Upon interruption of the beam of light to sensor 825 by contact 1200 upon its free fall to the deflection means 836, sensor E initiates action to after appropriate delay cause part track release solenoid 882 to actuate plunger 880 and start another contact 1200 through the test cycle.

After operation of part track release solenoid 882, if there is no sensor 824 response in about 200 milliseconds, indicating the contact is stuck, a part release timer circuit prevents the part release from test station solenoid 809 from acting and further action of part track release solenoid 882 to inject another contact into aperture 210 is prevented.

The above timing and action is provided by the circuit of FIG. 9 responsive to the'switch SW1, the sensors 824, 819, 820, 821 and 825, the logic and timing circuits and the solenoids 882, 808, 883, 812, 809, 831 and 832, therein illustrated.

2. Operation of the First illustrative Embodiment Refer to FIG. 1. The contacts 1200 which are stored in the hopper 100 are vibrated along the ramp 180 until they drop into the groove 120. The groove 120 is of width and depth sufficient to permit each contact 1200 to be orineted with the barrel 1205 extending upwardly of the groove 120. The track member or guide device 114 is positioned near the hopper 100 at the end of the groove 120 with one end raised so that the contacts 1200 are dispensed from the hopper 100 into the track. The track 114 is inclined from the horizontal so as to permit gravity alone to cause a succession of contacts 1200 to move along the track 114 to the gating mechanism 880. At the gating mechanism 880 the most forward pin of the row of pins 1200 is restrained. The first contact may be released by manually overriding the part track release solenoid 882 to release one contact 1200 down aperture 210. For subsequent contacts 1200, as will be hereinafter described, where the contact 1200 drops past the position where it is blocked by the fall interrupt bracket 216, it interrupts the beam of light between the opposite lighted fiber optics branch 826b and sensor 825. Actuation of sensor 825 showing that the contact 1200 has been released in turn causes the part track release solenoid 882 to operate the gating mechamism 880 which permits the next contact 1200 to be dropped down the chute opening or aperture 210.

Refer principally to FIG. 8. The contact 1200 then drops until the end of the inner extending contact pin 1204 of contact 1200 is stopped by the blocking action of the projection 218 of bracket 216 which at that time is in contact pin blocking position as illustrated in FIG. 8. Upon dropping into the position wherein the contact pin 1200 has its pin 1204 end resting upon bracket 216, pin 1200 interrupts the beam of light between the end of the fiber optics branch 826a of fiber optics 826 which is lit by lamp 827 and the oppositely disposed and aligned upper photodiode or sensor 824. Blocking of this beam of light causes the sensor 824 to be activated. Activation of sensor 824 causes the pendulum release solenoid 883 to be actuated. Upon actuating solenoid 883 by sensor 824, the solenoid plunger 884 retracts and permits the pendulum release bracket 885 to rotate away from the stop 887 and elongate the spring bias member 886. Upon rotation away from the anchor of spring bias member 886 thelever 885 pivots around pivot pin 889 and the rounded edge 888 of bracket 885 moves in a clockwise direction which releases the lever arm 807a from the position shown in phantom so that it is free to drop to the position where it is shown solid. The pendulum 801 then is freed to rotate downwards and rotates in bearings 501 on pendulum pivot rod 400 and the pendulum hammer 804 is rotated relatively rapidly in pendulum swinging operation downward and then through the rectangular aperture 805 in contact pin clamp bracket 803 and strikes the contact member 1200. The contact 1200 is backed by the chute block or anvil 212 as illustrated in FIG. 10. The rounded nose edge of the hammer 804 strikes the contact 1200 which in the usual (machine operative) case is fixedly supported and clamped by contact pin clamp bracket 803 in the front V- shaped groove portion 219 of the anvil backing member 212.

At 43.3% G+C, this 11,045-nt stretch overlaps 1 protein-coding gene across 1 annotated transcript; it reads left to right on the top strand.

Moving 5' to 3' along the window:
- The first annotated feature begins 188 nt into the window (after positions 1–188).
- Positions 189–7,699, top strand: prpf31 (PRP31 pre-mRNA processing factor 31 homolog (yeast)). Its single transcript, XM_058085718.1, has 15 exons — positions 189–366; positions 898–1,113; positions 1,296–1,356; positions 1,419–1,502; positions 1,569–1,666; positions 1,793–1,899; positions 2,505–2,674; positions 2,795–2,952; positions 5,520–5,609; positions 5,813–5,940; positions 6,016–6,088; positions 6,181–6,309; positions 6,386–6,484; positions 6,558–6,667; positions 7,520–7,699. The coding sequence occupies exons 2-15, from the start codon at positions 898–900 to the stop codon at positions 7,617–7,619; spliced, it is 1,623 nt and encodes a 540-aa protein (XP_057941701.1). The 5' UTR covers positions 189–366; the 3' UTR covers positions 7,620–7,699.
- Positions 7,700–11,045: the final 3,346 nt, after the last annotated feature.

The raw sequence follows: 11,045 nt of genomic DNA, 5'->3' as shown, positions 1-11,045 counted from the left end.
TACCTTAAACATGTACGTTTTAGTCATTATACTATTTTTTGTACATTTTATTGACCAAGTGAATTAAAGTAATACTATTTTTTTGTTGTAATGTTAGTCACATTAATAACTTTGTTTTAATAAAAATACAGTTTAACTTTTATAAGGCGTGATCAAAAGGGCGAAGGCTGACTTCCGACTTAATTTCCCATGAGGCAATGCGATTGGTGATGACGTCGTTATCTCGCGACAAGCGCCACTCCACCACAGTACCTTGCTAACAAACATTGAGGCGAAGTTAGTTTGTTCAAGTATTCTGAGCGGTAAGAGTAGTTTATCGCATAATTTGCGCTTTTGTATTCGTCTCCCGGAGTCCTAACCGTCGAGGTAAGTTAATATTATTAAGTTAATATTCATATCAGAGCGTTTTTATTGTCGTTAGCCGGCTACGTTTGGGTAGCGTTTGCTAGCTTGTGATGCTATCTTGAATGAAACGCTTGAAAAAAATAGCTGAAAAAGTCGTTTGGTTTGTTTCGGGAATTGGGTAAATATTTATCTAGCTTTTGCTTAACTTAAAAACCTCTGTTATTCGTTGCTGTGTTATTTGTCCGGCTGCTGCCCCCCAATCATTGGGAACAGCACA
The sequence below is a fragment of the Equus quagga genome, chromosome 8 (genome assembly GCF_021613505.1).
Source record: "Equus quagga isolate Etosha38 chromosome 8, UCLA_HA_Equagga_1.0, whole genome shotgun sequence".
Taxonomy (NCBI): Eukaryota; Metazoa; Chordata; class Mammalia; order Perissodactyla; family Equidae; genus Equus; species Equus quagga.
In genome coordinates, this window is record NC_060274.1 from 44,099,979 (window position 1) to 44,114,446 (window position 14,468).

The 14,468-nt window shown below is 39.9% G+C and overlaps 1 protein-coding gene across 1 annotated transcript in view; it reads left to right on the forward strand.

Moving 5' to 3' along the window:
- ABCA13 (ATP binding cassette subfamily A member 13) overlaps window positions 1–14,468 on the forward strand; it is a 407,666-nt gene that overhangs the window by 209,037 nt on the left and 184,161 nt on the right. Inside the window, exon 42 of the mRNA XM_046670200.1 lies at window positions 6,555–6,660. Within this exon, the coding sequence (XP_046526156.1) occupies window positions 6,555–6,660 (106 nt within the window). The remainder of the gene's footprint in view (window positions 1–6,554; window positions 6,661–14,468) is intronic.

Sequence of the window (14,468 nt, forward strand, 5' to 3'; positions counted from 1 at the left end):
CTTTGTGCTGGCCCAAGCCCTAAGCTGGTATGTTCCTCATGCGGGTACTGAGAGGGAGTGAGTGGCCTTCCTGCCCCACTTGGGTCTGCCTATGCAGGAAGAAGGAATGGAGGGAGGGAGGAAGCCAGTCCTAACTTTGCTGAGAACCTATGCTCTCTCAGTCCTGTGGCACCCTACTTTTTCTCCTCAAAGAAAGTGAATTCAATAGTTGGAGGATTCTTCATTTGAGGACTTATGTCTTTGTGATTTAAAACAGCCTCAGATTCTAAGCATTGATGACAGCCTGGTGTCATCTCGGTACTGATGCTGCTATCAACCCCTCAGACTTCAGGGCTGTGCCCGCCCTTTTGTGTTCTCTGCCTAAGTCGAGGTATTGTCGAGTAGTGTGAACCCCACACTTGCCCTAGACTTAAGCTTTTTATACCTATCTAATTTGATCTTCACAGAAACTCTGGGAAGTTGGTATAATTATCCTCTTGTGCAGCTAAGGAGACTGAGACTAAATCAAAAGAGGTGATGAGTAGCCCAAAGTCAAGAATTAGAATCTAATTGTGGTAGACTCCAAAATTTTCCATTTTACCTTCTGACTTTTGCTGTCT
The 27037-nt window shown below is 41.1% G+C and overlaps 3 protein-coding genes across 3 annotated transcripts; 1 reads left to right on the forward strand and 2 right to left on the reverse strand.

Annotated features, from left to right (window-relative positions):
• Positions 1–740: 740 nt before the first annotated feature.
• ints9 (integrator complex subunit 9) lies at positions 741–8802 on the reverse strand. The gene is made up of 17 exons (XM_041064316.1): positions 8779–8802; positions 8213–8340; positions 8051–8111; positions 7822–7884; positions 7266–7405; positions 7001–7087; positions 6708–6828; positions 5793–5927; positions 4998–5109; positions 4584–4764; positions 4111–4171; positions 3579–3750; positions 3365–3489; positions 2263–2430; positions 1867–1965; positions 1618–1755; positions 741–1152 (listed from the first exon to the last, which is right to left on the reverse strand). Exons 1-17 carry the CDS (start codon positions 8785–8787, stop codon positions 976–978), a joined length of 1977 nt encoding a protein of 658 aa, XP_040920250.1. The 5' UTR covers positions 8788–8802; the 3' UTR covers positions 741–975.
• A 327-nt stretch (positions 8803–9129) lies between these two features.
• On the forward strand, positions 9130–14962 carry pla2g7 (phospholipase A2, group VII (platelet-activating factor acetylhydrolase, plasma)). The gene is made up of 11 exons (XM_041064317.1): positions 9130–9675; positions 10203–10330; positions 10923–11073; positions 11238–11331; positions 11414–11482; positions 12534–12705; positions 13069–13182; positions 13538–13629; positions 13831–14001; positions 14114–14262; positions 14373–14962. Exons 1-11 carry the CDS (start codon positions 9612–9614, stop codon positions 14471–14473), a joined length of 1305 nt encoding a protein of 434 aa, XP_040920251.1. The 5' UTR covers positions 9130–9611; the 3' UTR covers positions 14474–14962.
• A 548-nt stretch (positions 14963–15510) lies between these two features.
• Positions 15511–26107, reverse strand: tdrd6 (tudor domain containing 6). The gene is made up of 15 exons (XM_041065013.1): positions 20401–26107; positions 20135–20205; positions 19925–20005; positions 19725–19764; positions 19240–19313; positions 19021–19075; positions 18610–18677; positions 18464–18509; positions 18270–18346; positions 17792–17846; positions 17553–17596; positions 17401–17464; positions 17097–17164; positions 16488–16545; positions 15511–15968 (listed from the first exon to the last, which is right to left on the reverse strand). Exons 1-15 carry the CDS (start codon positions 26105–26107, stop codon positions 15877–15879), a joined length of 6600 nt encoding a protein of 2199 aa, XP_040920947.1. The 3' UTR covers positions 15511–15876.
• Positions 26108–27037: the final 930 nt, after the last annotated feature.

The clamping of contact 1200 by pin clamp bracket 803 has occurred also by interruption of the beam of light to sensor 824 as will now be explained.

Upon interruption of the beam of light from branch 826a to sensor 824, in addition to actuating the pendulum release solenoid 883, the sensor member 824 also simultaneously actuates the part clamp solenoid 808 which causes the plunger 890 to retract and to pull the clamping bracket 803 against thecontact 1200 to clamp the contact 1200 between the bracket 803 and the wall of the groove 219 in the anvil support 212.